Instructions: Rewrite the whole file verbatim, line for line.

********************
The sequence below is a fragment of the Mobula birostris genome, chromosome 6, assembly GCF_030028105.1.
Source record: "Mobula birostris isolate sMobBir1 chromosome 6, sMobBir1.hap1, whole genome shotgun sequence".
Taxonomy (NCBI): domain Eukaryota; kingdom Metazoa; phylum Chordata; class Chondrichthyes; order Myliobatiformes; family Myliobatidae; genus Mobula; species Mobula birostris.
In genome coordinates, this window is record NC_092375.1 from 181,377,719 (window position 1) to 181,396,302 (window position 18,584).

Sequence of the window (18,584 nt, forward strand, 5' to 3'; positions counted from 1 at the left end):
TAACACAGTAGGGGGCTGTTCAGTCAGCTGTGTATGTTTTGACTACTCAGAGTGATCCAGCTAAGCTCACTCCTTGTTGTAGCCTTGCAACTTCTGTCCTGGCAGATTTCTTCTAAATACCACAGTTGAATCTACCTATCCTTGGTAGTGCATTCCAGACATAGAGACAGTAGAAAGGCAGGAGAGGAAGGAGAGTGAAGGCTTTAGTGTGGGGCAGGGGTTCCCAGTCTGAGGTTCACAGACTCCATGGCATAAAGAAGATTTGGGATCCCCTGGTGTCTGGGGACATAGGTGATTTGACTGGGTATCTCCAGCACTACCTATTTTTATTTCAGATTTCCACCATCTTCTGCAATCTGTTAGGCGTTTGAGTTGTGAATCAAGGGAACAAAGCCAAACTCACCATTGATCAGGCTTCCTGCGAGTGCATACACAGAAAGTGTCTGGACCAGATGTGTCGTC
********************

The sequence below is a fragment of the Mobula birostris genome, chromosome 6, assembly GCF_030028105.1.
Source record: "Mobula birostris isolate sMobBir1 chromosome 6, sMobBir1.hap1, whole genome shotgun sequence".
Taxonomy (NCBI): domain Eukaryota; kingdom Metazoa; phylum Chordata; class Chondrichthyes; order Myliobatiformes; family Myliobatidae; genus Mobula; species Mobula birostris.
In genome coordinates, this window is record NC_092375.1 from 181,377,719 (window position 1) to 181,396,302 (window position 18,584).

Sequence of the window (18,584 nt, forward strand, 5' to 3'; positions counted from 1 at the left end):
TAACACAGTAGGGGGCTGTTCAGTCAGCTGTGTATGTTTTGACTACTCAGAGTGATCCAGCTAAGCTCACTCCTTGTTGTAGCCTTGCAACTTCTGTCCTGGCAGATTTCTTCTAAATACCACAGTTGAATCTACCTATCCTTGGTAGTGCATTCCAGACATAGAGACAGTAGAAAGGCAGGAGAGGAAGGAGAGTGAAGGCTTTAGTGTGGGGCAGGGGTTCCCAGTCTGAGGTTCACAGACTCCATGGCATAAAGAAGATTTGGGATCCCCTGGTGTCTGGGGACATAGGTGATTTGACTGGGTATCTCCAGCACTACCTATTTTTATTTCAGATTTCCACCATCTTCTGCAATCTGTTAGGCGTTTGAGTTGTGAATCAAGGGAACAAAGCCAAACTCACCATTGATCAGGCTTCCTGCGAGTGCATACACAGAAAGTGTCTGGACCAGATGTGTCGTC